After his spat with Mexico, after the travel ban, this week Donald Trump did something that surprised me. He put in place a policy with which I agreed. He placed a smart check on ever-proliferating federal regulations. His executive action requires any department that wants to add a new regulation to get rid of two existing ones. It might seem gimmicky, but the British government adopted just this "one-in, two-out" rule in 2012 and it's worked well. In fact, while I find much of Trump's worldview alarming, I agree in the main with some important parts of his program — tax reform, infrastructure investment, deregulation, civil service reform. But the larger question I keep asking myself is: Does Donald Trump want someone like me to agree with him?
The Trump White House has decided that the best way to deal with any institution or group that might stand in its way is to relentlessly try to delegitimize it. This has led to a ferocious strategy of attack toward the media, which the president now says is "the opposition party." His chief strategist, Stephen Bannon, urges the media to "keep its mouth shut and just listen for awhile." Sean Hannity, the Fox News host who has become an unofficial spokesman for the White House, describes the media as "a bunch of overpaid, out of touch, lazy millionaires that have nothing but contempt for the people that do make this country great."
At this point, one could note that, if we are to listen to America, almost 3 million more Americans voted for Hillary Clinton than for Trump (who received a share of the popular vote that was lower than Mitt Romney's, in fact lower than most of the losers of recent presidential elections). And as for which of these groups makes America great, I'm not sure what criteria to use, but if it is generating wealth and contributing to GDP, it's not even close. According to the Brookings Institution, the 500 counties won by Clinton produced 64 percent of U.S. economic output, while the 2,600 counties won by Trump produced just 36 percent of GDP. Use any economic measure — employment, start-ups, innovation — and the areas that score highest voted heavily against Trump.
The much maligned urban elites may be out of touch with the rest of the country, but they still pay its bills. A few years ago, The Economist compared how much each American state contributed to the federal coffers against the funds they received from Washington. The basic pattern is simple: It is blue states, which voted against Trump in 2016, that fund the red states that voted for him. From 1990 to 2009, excluding Maine (which split its votes between the two candidates), Clinton states collectively paid $2.4 trillion more in federal taxes than they received in federal spending, while Trump states altogether received $1.3 trillion more than they paid.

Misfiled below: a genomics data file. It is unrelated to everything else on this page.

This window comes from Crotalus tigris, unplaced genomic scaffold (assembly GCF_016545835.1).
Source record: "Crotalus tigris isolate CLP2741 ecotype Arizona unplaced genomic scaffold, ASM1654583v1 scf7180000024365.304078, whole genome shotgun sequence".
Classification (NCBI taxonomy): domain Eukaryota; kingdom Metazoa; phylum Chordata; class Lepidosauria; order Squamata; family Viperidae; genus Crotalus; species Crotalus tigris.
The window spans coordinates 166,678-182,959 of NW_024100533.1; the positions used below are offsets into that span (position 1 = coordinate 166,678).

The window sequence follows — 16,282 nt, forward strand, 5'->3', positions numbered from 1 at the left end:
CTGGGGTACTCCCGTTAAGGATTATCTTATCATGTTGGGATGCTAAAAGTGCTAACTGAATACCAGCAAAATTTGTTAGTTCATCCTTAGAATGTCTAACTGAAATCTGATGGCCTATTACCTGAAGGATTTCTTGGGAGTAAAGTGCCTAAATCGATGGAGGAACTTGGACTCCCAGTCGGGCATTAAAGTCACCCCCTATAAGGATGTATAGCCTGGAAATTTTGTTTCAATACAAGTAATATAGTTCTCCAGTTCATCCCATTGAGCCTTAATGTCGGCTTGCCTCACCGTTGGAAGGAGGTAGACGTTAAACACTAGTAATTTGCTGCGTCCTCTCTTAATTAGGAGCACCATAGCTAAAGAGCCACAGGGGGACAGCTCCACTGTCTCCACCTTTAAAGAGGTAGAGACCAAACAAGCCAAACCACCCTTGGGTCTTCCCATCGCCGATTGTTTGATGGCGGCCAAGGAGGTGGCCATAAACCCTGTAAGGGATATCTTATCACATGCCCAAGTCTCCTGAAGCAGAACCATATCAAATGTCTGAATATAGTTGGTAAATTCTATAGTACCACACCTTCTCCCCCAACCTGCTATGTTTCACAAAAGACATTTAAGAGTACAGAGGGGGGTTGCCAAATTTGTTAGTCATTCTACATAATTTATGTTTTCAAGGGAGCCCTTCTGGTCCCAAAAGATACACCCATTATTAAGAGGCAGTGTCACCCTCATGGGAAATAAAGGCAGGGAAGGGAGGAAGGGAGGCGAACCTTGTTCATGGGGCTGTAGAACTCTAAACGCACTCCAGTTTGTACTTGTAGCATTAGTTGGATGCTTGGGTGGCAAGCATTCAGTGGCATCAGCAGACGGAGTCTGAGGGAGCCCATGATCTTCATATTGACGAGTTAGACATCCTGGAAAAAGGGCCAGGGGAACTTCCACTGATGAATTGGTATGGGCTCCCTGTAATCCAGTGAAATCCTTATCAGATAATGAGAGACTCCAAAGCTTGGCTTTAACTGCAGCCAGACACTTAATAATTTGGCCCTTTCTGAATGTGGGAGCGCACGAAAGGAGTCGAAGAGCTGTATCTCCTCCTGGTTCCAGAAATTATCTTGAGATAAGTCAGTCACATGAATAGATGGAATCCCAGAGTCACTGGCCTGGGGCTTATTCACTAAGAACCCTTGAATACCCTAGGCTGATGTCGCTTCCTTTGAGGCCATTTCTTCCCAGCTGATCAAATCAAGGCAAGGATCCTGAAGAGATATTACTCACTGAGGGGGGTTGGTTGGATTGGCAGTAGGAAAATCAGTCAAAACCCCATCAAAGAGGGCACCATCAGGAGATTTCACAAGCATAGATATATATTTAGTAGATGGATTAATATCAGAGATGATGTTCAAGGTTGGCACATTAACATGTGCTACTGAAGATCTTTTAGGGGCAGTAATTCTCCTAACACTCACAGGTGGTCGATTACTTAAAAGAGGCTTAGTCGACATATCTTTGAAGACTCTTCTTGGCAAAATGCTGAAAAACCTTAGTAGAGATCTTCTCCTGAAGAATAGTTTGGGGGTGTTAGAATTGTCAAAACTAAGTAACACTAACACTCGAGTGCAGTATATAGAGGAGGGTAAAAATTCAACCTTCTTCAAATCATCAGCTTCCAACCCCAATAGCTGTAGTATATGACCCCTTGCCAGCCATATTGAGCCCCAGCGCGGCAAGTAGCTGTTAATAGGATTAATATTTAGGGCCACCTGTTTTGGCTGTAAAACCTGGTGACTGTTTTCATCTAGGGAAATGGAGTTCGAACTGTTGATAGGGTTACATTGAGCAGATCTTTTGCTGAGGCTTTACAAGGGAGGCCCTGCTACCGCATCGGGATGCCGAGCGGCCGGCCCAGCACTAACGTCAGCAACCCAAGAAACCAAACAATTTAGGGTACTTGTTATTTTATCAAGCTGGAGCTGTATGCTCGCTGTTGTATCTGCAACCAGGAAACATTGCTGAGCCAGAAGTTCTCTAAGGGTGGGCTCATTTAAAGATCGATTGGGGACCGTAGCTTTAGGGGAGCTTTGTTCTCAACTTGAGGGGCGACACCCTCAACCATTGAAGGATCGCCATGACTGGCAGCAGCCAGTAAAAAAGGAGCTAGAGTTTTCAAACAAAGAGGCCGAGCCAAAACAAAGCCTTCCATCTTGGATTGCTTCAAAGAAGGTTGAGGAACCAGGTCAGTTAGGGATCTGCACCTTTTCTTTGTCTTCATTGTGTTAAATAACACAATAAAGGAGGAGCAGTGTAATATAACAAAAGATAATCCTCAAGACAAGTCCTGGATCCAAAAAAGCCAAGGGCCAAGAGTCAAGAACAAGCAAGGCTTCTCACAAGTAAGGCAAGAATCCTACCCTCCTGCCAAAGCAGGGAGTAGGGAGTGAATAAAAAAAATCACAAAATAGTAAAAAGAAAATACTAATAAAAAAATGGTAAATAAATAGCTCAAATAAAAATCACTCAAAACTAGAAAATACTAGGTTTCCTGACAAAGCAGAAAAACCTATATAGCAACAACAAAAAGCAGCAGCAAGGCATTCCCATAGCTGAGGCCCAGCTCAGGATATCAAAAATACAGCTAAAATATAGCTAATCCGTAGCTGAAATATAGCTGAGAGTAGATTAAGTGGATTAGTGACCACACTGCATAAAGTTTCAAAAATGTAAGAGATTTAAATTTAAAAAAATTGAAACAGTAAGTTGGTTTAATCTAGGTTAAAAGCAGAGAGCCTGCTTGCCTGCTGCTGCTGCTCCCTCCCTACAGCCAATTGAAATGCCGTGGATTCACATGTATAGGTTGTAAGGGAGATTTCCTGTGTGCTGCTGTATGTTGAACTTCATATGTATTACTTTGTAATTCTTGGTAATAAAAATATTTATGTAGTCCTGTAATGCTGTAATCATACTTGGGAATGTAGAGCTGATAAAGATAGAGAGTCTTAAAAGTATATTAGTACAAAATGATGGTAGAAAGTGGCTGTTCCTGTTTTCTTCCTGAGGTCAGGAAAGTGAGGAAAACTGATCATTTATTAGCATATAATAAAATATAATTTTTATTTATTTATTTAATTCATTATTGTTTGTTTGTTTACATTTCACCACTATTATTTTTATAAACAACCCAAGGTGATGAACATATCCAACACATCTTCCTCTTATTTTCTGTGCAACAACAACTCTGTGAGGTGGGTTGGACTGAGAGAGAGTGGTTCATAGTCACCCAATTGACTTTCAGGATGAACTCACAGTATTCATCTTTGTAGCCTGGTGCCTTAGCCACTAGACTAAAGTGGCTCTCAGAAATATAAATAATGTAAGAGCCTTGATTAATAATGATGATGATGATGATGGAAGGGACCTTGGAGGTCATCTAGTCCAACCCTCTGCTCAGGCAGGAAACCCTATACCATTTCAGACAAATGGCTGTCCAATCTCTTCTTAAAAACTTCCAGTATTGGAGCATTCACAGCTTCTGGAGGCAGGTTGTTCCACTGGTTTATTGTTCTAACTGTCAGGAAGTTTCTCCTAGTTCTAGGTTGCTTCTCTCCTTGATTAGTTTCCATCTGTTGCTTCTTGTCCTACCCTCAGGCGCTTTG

But this is not the way I think we should look at America. It's one country, and different parts and people contribute in different ways. We are living through times in which economics and technology separate us — some people and places prosper while others languish. The goal should be to use politics as a mechanism to bring us together through both public policy and public discourse. The truth is, there are no real Americans and fake Americans (though there is real news and fake news).
Most presidents begin their tenure by trying to reach out to their political opponents, signaling that they want to represent those who didn't vote for them as well as those that did, and generally trying to bring the country together. Trump has made almost no effort in this regard, simply asserting that the country was divided before he was elected and thus absolving himself of any responsibility for unifying it. In office, he has mercilessly attacked anyone who dares to disagree with him, whether senators, prime ministers or student protesters. It might be a good way to play to his base but it's a terrible way to lead the country.
The challenge for the media must be to ensure that we don't mirror Trump's own attitude of hostility. We cannot absorb and reflect that negativity. We are not the opposition. We are a civic institution, explicitly protected by the Constitution, that is meant to hold government accountable and provide real information to the citizenry. I hope to be able to do that. Along the way when I have to, I will disagree vigorously with Donald Trump. But just as important, when warranted, whether he likes it or not, I will agree with him.
Fareed Zakaria hosts CNN's "Fareed Zakaria GPS," and makes regular appearances on shows such as ABC's "This Week" and NBC's "Meet The Press." He has been an editor at large Time magazine since 2010, and spent 10 years overseeing Newsweek's foreign editions. He is a Washington Post (and internationally syndicated) columnist. He is author of "The Post-American World." For more of Fareed Zakaria's reports, Go Here Now.